In the June quarter, sales of residential real estate in the top 8 cities fell 19% to 68.5 mn sq. ft from 84.7 mn sq. ft in the March quarter. The sequential drop was on a high base, as the fourth quarter of FY21 had witnessed the 2nd highest sales since FY12
The second covid wave had a lower impact on the residential realty sector, while the increased focus on vaccination and reopening of the economy will help home sales recover to pre-covid levels in the short to medium term, rating agency Icra said in a note on Thursday.
In the June quarter, sales of residential real estate in the top eight cities fell 19% to 68.5 million sq. ft from 84.7 million sq. ft in the March quarter. The sequential drop was on a high base, as the fourth quarter of FY21 had witnessed the second highest sales since FY12.
However, sales more than doubled compared to the 33.7 million sq. ft in the June quarter of the previous year.
According to Icra, despite the disruption in the March quarter, demand remained intact, driven by multi-year low interest rates, preference for bigger and better homes following the shift to a hybrid working model and pent-up demand.
“The impact of the second wave was lower than the first wave due to various factors, including the continuing trend of working from home by salaried employees, localized lockdown restrictions and a higher degree of certainty regarding future income levels and stability. The IT-ITeS sector witnessed robust financial performance with increased hiring, which supported the demand from employees of the sectors," said Kapil Banga, sector head and assistant vice-president, Icra.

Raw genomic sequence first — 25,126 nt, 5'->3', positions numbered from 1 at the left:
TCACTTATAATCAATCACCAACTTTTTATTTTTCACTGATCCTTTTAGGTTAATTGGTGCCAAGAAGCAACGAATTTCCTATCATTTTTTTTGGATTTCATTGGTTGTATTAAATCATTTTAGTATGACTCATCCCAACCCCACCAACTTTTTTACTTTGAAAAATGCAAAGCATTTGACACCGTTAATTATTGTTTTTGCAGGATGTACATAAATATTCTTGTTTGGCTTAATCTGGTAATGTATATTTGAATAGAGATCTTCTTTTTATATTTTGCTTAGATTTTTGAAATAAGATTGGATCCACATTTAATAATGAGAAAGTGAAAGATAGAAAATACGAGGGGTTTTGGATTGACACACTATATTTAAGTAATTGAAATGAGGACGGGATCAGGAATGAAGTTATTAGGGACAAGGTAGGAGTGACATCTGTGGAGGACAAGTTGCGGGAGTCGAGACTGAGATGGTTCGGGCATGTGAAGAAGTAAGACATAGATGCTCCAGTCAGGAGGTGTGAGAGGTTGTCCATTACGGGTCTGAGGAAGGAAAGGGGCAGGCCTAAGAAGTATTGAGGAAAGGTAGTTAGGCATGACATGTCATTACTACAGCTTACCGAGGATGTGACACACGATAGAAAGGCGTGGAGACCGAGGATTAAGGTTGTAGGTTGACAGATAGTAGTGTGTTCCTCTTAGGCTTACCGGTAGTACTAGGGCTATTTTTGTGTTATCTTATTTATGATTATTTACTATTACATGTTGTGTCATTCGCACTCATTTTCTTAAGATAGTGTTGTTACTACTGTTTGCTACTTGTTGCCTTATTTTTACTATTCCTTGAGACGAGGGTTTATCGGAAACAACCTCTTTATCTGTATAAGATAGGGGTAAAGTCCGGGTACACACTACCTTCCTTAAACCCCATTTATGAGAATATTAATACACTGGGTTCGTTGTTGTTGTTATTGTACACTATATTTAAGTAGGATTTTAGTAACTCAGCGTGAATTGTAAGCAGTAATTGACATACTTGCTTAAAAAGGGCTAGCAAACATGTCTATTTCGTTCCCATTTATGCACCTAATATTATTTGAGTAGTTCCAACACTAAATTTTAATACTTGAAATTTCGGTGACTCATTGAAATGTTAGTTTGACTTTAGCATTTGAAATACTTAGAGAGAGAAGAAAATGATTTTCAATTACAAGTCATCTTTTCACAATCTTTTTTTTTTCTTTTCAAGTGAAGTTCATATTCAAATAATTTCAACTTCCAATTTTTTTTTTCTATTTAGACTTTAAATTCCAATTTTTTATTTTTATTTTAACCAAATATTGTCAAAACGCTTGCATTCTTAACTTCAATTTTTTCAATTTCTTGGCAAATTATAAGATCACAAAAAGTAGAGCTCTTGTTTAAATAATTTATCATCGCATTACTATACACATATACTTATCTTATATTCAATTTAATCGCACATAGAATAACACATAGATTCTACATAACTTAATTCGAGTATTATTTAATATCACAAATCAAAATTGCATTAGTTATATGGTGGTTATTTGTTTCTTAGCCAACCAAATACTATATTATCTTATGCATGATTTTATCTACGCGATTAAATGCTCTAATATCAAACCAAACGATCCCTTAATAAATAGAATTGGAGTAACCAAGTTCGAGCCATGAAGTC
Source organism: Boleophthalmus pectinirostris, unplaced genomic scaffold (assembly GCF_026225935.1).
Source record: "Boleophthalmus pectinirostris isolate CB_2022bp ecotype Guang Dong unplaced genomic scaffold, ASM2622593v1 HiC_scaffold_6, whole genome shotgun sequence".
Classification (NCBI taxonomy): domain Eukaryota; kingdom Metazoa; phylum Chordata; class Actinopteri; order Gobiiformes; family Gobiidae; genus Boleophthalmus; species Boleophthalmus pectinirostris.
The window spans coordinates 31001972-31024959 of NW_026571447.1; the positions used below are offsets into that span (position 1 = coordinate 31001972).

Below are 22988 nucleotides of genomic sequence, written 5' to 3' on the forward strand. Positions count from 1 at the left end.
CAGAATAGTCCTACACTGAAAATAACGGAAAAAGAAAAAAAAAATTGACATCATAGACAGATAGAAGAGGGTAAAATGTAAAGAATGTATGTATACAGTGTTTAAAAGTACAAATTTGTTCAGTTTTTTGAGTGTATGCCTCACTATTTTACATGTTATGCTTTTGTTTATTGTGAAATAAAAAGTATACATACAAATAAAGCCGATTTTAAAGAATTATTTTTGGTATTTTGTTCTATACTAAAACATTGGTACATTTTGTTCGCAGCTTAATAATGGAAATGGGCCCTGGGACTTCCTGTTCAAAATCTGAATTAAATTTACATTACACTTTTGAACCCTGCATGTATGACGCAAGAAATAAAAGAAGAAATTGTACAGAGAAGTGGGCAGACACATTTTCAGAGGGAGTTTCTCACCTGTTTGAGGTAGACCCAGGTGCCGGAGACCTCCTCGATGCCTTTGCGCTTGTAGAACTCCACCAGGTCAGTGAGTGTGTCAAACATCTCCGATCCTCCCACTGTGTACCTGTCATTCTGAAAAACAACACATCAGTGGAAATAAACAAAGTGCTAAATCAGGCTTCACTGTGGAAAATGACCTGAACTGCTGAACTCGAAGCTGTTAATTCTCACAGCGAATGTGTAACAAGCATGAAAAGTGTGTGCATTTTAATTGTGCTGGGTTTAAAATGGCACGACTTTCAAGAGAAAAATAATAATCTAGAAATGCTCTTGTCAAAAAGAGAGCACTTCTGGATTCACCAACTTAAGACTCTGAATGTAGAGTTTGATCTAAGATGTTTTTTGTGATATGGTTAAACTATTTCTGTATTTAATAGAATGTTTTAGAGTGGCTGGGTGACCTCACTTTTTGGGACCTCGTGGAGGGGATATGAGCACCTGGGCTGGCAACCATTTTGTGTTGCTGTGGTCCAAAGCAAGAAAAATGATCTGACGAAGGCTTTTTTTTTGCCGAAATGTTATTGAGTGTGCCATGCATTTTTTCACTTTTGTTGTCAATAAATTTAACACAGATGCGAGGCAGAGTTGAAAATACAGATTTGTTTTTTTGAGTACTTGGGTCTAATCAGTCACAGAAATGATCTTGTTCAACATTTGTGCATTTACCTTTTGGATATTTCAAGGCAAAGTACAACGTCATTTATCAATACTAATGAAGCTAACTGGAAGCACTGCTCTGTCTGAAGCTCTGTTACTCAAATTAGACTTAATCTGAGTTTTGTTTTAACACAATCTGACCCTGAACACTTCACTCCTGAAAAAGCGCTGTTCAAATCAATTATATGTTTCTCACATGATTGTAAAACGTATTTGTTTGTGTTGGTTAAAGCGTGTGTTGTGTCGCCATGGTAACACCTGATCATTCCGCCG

Homebuyers are looking at ready-to-move-in units from developers with a track record of on-time and quality project completion, Icra said. This has also led to the increased market share of the top nine listed realty players, from 6% of sales in FY17 to over 16% in FY21.
The long-term trend of consolidation, which has been a result of evolving consumer preferences as well as a sustained increase in market share of large developers among recent launches, is likely to continue and will support further improvement in the market share of larger and stronger developers.
With construction impacted to some extent and decline in sales for the top nine listed players, collections also got hit, registering a drop of 27% quarter-on-quarter.
Further, extension in RERA timelines in certain states by six to nine months along with a reduction in approval costs/construction premiums provided by certain states for a limited period has provided flexibility to defer outflows in case of collection weakness.
Thus, notwithstanding the moderation in collections, the cash flow from operations for larger developers have not witnessed a steep decline.
However, a shrinking market share and cautious lending approach by NBFCs and HFCs may create a challenging operating and financing environment for small real estate developers in the near term.
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